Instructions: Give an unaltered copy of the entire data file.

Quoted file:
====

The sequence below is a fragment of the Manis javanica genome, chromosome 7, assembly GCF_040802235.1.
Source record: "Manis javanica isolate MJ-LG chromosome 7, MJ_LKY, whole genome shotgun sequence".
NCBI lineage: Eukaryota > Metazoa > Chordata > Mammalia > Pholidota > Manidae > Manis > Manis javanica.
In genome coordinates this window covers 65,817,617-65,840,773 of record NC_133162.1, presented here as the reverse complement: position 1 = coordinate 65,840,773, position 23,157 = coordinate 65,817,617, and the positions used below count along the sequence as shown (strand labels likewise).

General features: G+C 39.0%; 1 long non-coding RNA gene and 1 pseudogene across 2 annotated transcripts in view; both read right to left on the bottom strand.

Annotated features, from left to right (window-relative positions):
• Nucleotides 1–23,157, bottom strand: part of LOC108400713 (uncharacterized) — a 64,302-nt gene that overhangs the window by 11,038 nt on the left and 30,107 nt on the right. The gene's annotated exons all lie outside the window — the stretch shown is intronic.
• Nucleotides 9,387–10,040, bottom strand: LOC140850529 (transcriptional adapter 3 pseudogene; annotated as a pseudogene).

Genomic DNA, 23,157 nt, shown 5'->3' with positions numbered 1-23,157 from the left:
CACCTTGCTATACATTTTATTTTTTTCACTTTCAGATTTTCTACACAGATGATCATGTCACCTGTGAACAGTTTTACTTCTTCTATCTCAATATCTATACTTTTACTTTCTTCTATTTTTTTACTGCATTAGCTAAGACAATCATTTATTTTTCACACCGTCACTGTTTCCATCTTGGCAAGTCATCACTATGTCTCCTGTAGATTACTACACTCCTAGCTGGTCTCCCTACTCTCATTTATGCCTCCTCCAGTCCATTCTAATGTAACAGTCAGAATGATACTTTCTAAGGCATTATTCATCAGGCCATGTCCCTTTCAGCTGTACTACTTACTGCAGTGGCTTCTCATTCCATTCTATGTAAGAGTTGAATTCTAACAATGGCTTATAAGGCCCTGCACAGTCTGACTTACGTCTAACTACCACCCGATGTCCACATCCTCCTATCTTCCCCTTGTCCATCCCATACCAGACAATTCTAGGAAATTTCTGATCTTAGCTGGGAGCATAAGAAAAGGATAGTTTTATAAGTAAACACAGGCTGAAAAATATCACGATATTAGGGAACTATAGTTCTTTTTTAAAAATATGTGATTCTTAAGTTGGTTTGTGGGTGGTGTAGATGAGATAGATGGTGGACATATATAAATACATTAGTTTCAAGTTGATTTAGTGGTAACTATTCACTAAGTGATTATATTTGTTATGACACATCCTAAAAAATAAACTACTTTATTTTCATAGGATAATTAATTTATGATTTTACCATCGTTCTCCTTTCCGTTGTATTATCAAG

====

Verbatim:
The sequence below is a fragment of the Manis javanica genome, chromosome 7, assembly GCF_040802235.1.
Source record: "Manis javanica isolate MJ-LG chromosome 7, MJ_LKY, whole genome shotgun sequence".
NCBI lineage: Eukaryota > Metazoa > Chordata > Mammalia > Pholidota > Manidae > Manis > Manis javanica.
In genome coordinates this window covers 65,817,617-65,840,773 of record NC_133162.1, presented here as the reverse complement: position 1 = coordinate 65,840,773, position 23,157 = coordinate 65,817,617, and the positions used below count along the sequence as shown (strand labels likewise).

General features: G+C 39.0%; 1 long non-coding RNA gene and 1 pseudogene across 2 annotated transcripts in view; both read right to left on the bottom strand.

Annotated features, from left to right (window-relative positions):
• Nucleotides 1–23,157, bottom strand: part of LOC108400713 (uncharacterized) — a 64,302-nt gene that overhangs the window by 11,038 nt on the left and 30,107 nt on the right. The gene's annotated exons all lie outside the window — the stretch shown is intronic.
• Nucleotides 9,387–10,040, bottom strand: LOC140850529 (transcriptional adapter 3 pseudogene; annotated as a pseudogene).

Genomic DNA, 23,157 nt, shown 5'->3' with positions numbered 1-23,157 from the left:
CACCTTGCTATACATTTTATTTTTTTCACTTTCAGATTTTCTACACAGATGATCATGTCACCTGTGAACAGTTTTACTTCTTCTATCTCAATATCTATACTTTTACTTTCTTCTATTTTTTTACTGCATTAGCTAAGACAATCATTTATTTTTCACACCGTCACTGTTTCCATCTTGGCAAGTCATCACTATGTCTCCTGTAGATTACTACACTCCTAGCTGGTCTCCCTACTCTCATTTATGCCTCCTCCAGTCCATTCTAATGTAACAGTCAGAATGATACTTTCTAAGGCATTATTCATCAGGCCATGTCCCTTTCAGCTGTACTACTTACTGCAGTGGCTTCTCATTCCATTCTATGTAAGAGTTGAATTCTAACAATGGCTTATAAGGCCCTGCACAGTCTGACTTACGTCTAACTACCACCCGATGTCCACATCCTCCTATCTTCCCCTTGTCCATCCCATACCAGACAATTCTAGGAAATTTCTGATCTTAGCTGGGAGCATAAGAAAAGGATAGTTTTATAAGTAAACACAGGCTGAAAAATATCACGATATTAGGGAACTATAGTTCTTTTTTAAAAATATGTGATTCTTAAGTTGGTTTGTGGGTGGTGTAGATGAGATAGATGGTGGACATATATAAATACATTAGTTTCAAGTTGATTTAGTGGTAACTATTCACTAAGTGATTATATTTGTTATGACACATCCTAAAAAATAAACTACTTTATTTTCATAGGATAATTAATTTATGATTTTACCATCGTTCTCCTTTCCGTTGTATTATCAAG